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Severe weather, air strike disrupt travel across Europe

by Staff Writers
Paris (AFP) Dec 4, 2010
An early cold snap in Europe claimed more lives Saturday, while a wildcat strike by Spanish air traffic controllers added to the travel chaos caused by snow, ice, and in some countries flooding.

Freezing weather killed another nine people in Poland over a 24-hour period, bringing the death toll there to 46 since the beginning of November, police said.

Temperatures there dropped as low as minus 19 degrees Celsius (minus 2 Fahrenheit) overnight Friday.

In the neighbouring Czech Republic, it was minus 20 Celsius (minus 4 Fahrenheit) overnight, disrupting rail traffic as the ice seized up signals at several junctions.

French police blamed icy driving conditions for three deaths in the east of the country after a car slid off the road and into a canal near Plobsheim late Friday. Neither the driver nor the passengers had been drinking, police added.

Weather forecasters warned of black ice in northern France that would make driving particularly dangerous.

Officials in the French Alps meanwhile warned of the risk of avalanches on Sunday in ski stations already open because of the early snow. The danger would increase Monday with fresh snowfalls and a subsequent thaw, they added.

The roof of a building at the Flamanville nuclear power station in northern France partially collapsed under the weight of snow overnight Friday, power company EDF said.

The building contained about 10 barrels of low-level radioactive waste, but France's nuclear safety agency, the ASN, classed the incident one on a scale of seven, at the bottom of the scale of seriousness.

Civil aviation officials asked airlines flying out of Charles de Gaulle, Paris' main airport, to cut back their flights by 20 percent during daylight to ease the pressure caused by the snow and ice there.

In Spain, the disruption to air traffic came mainly from a wildcat strike by air traffic controllers, which ran from Friday to Saturday evening, hitting an estimated 300,000 passengers over a long holiday weekend.

The government there put the military in command of the skies and threatened to prosecute the strikers, who had called in sick en masse rather than staging a formal strike. By Saturday afternoon, they were returning to work.

Britain's Transport Secretary Phil Hammond relaxed the maximum-hours restrictions for lorry drivers to keep the country's vital supplies moving.

"This will help us with deliveries of fuel, it will help supermarket chains with their deliveries to their stores and it will help with deliveries of salt around the country," he said.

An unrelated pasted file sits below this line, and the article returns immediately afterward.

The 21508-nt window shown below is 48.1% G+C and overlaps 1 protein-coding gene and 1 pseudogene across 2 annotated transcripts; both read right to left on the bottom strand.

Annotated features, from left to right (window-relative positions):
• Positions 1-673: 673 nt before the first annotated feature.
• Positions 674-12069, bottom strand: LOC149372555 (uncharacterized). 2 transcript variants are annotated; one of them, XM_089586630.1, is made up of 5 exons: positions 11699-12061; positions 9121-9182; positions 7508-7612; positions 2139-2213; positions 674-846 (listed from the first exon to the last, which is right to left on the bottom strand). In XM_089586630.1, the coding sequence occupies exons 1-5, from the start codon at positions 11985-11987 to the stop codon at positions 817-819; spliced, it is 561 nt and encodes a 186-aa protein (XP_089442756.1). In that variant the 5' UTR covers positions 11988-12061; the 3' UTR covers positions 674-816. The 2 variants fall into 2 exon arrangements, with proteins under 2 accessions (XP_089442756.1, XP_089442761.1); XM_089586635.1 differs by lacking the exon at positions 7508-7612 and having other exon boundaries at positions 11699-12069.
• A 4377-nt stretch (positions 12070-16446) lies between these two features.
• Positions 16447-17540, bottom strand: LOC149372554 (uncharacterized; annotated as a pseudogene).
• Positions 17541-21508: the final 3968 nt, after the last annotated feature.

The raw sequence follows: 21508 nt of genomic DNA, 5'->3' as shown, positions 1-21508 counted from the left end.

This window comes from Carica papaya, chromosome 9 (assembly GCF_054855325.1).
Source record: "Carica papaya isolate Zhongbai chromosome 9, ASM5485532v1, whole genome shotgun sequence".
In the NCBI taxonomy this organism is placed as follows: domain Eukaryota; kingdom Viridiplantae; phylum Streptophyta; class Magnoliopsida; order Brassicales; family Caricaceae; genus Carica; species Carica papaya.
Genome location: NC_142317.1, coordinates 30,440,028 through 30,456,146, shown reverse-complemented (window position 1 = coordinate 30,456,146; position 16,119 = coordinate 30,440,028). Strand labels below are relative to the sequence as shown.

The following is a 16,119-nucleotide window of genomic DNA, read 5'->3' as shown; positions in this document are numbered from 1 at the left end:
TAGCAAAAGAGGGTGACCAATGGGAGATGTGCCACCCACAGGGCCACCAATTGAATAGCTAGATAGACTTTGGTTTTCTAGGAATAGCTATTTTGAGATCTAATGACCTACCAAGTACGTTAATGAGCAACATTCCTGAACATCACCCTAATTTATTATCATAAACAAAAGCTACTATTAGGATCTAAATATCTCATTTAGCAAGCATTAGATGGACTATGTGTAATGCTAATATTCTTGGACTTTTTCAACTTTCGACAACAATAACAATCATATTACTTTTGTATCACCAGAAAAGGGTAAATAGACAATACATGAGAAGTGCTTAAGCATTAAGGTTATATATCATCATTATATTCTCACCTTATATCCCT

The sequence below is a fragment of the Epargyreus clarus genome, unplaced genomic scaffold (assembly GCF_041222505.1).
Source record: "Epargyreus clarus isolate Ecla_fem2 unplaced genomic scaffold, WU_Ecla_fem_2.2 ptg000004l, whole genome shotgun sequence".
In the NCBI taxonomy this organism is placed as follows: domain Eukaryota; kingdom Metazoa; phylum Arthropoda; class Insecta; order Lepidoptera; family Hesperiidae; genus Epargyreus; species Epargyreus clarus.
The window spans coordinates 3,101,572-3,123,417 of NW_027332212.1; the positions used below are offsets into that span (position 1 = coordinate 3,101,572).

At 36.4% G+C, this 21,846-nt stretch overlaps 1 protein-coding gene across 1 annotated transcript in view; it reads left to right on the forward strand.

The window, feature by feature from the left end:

The wintry weather has disrupted road, rail and air travel in Britain over the past few days. In many parts of England and Wales however, the snows were melting away.

Ski resorts in Scotland warned of the risk of avalanches, but the thaw there was also helping rail traffic, badly disrupted by the recent snow, to slowly get back on track.

In Switzerland, Geneva's University Hospital cancelled non-urgent operations scheduled for Monday and Tuesday to cope with a massive flow of broken bones caused by people slipping and falling in icy conditions. Operating theatres were working overtime through the weekend.

In Carinthia, southern Austria, some 800 homes were still without electricity Saturday and traffic was hit badly as trees were sent crashing on to roads by the weight of heavy snowfalls.

Germany was enduring sub-zero temperatures with more snow forecast Sunday.

Further east, officials evacuated thousand of people in Albania, Bosnia, Montenegro and Serbia from their homes as days of heavy rain caused flooding.

The situation was particularly serious along the river Drina, part of which runs along the border between Bosnia and Serbia. Bosnia declared a state of emergency in the eastern cities of Bijeljina, Visegrad and Zvornik.

Albanian soldiers have since Wednesday been working to rescue people in the northern regions of Lezha and Shkodra cut off by the flooding, in what the authorities there have declared a natural catastrophe.

In Albania alone, 9,000 have had to be evacuated over the past week and thousands of hectares of farmland have been flooded.

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Snow batters Europe and Britain grinds to halt
London (AFP) Dec 2, 2010
Fresh snowfalls swept northern Europe Thursday, causing misery for travellers as airports remain closed, roads were blocked and Eurostar international rail services were cancelled. The unseasonable cold snap, which has lasted nearly a week, has caused Britain to grind to a halt, with thousands of schools closed and commuters stranded as rail services were cancelled and icy roads deemed unsaf ... read more

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